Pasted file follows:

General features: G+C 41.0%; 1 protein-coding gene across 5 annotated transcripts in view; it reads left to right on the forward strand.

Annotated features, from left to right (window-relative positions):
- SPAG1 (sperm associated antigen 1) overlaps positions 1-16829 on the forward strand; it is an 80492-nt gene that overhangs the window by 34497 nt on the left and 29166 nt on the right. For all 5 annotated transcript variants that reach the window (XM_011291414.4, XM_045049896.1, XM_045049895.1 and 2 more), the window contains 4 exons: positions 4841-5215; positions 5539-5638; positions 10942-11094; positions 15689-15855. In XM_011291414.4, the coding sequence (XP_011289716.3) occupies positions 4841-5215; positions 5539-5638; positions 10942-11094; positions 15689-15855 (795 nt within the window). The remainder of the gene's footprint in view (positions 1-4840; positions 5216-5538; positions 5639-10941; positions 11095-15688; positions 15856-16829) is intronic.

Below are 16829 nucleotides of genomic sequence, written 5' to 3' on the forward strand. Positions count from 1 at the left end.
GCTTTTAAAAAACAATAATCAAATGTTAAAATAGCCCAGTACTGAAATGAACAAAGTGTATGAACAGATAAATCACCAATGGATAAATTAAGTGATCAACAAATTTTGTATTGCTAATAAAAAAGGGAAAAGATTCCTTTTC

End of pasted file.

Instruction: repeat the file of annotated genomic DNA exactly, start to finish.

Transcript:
General features: G+C 41.0%; 1 protein-coding gene across 5 annotated transcripts in view; it reads left to right on the forward strand.

Annotated features, from left to right (window-relative positions):
- SPAG1 (sperm associated antigen 1) overlaps positions 1-16829 on the forward strand; it is an 80492-nt gene that overhangs the window by 34497 nt on the left and 29166 nt on the right. For all 5 annotated transcript variants that reach the window (XM_011291414.4, XM_045049896.1, XM_045049895.1 and 2 more), the window contains 4 exons: positions 4841-5215; positions 5539-5638; positions 10942-11094; positions 15689-15855. In XM_011291414.4, the coding sequence (XP_011289716.3) occupies positions 4841-5215; positions 5539-5638; positions 10942-11094; positions 15689-15855 (795 nt within the window). The remainder of the gene's footprint in view (positions 1-4840; positions 5216-5538; positions 5639-10941; positions 11095-15688; positions 15856-16829) is intronic.

Below are 16829 nucleotides of genomic sequence, written 5' to 3' on the forward strand. Positions count from 1 at the left end.
GCTTTTAAAAAACAATAATCAAATGTTAAAATAGCCCAGTACTGAAATGAACAAAGTGTATGAACAGATAAATCACCAATGGATAAATTAAGTGATCAACAAATTTTGTATTGCTAATAAAAAAGGGAAAAGATTCCTTTTC